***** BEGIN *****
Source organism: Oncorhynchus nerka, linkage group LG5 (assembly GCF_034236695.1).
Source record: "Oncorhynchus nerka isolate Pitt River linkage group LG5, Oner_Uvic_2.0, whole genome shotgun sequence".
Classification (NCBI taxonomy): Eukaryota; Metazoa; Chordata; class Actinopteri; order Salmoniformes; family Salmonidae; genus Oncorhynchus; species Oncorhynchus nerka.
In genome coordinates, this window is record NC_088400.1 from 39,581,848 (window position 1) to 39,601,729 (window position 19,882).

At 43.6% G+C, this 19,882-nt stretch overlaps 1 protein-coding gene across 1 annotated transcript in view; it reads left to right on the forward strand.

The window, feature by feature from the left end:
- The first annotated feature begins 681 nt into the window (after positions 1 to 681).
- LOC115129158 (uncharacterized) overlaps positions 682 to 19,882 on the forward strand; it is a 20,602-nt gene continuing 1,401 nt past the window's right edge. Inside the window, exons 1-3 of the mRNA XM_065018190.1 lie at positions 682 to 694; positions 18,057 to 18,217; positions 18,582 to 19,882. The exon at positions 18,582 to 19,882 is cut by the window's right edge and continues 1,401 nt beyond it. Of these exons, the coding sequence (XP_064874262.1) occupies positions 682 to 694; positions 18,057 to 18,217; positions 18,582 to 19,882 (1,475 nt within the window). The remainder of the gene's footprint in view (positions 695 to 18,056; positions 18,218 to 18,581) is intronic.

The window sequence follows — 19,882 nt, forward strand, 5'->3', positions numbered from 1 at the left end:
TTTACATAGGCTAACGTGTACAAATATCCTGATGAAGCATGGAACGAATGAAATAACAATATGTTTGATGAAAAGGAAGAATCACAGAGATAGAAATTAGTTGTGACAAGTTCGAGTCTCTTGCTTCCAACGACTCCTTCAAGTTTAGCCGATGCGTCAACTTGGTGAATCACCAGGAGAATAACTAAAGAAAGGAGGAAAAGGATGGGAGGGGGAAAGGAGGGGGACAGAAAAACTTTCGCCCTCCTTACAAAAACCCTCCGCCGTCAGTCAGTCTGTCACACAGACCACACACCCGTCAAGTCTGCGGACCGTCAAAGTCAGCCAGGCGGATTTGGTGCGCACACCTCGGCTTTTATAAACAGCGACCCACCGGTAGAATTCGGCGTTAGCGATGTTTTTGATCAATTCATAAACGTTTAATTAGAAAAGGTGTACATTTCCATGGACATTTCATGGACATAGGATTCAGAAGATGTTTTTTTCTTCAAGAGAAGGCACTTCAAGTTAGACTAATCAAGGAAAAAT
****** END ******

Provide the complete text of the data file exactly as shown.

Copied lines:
Source organism: Oncorhynchus nerka, linkage group LG5 (assembly GCF_034236695.1).
Source record: "Oncorhynchus nerka isolate Pitt River linkage group LG5, Oner_Uvic_2.0, whole genome shotgun sequence".
Classification (NCBI taxonomy): Eukaryota; Metazoa; Chordata; class Actinopteri; order Salmoniformes; family Salmonidae; genus Oncorhynchus; species Oncorhynchus nerka.
In genome coordinates, this window is record NC_088400.1 from 39,581,848 (window position 1) to 39,601,729 (window position 19,882).

At 43.6% G+C, this 19,882-nt stretch overlaps 1 protein-coding gene across 1 annotated transcript in view; it reads left to right on the forward strand.

The window, feature by feature from the left end:
- The first annotated feature begins 681 nt into the window (after positions 1 to 681).
- LOC115129158 (uncharacterized) overlaps positions 682 to 19,882 on the forward strand; it is a 20,602-nt gene continuing 1,401 nt past the window's right edge. Inside the window, exons 1-3 of the mRNA XM_065018190.1 lie at positions 682 to 694; positions 18,057 to 18,217; positions 18,582 to 19,882. The exon at positions 18,582 to 19,882 is cut by the window's right edge and continues 1,401 nt beyond it. Of these exons, the coding sequence (XP_064874262.1) occupies positions 682 to 694; positions 18,057 to 18,217; positions 18,582 to 19,882 (1,475 nt within the window). The remainder of the gene's footprint in view (positions 695 to 18,056; positions 18,218 to 18,581) is intronic.

The window sequence follows — 19,882 nt, forward strand, 5'->3', positions numbered from 1 at the left end:
TTTACATAGGCTAACGTGTACAAATATCCTGATGAAGCATGGAACGAATGAAATAACAATATGTTTGATGAAAAGGAAGAATCACAGAGATAGAAATTAGTTGTGACAAGTTCGAGTCTCTTGCTTCCAACGACTCCTTCAAGTTTAGCCGATGCGTCAACTTGGTGAATCACCAGGAGAATAACTAAAGAAAGGAGGAAAAGGATGGGAGGGGGAAAGGAGGGGGACAGAAAAACTTTCGCCCTCCTTACAAAAACCCTCCGCCGTCAGTCAGTCTGTCACACAGACCACACACCCGTCAAGTCTGCGGACCGTCAAAGTCAGCCAGGCGGATTTGGTGCGCACACCTCGGCTTTTATAAACAGCGACCCACCGGTAGAATTCGGCGTTAGCGATGTTTTTGATCAATTCATAAACGTTTAATTAGAAAAGGTGTACATTTCCATGGACATTTCATGGACATAGGATTCAGAAGATGTTTTTTTCTTCAAGAGAAGGCACTTCAAGTTAGACTAATCAAGGAAAAAT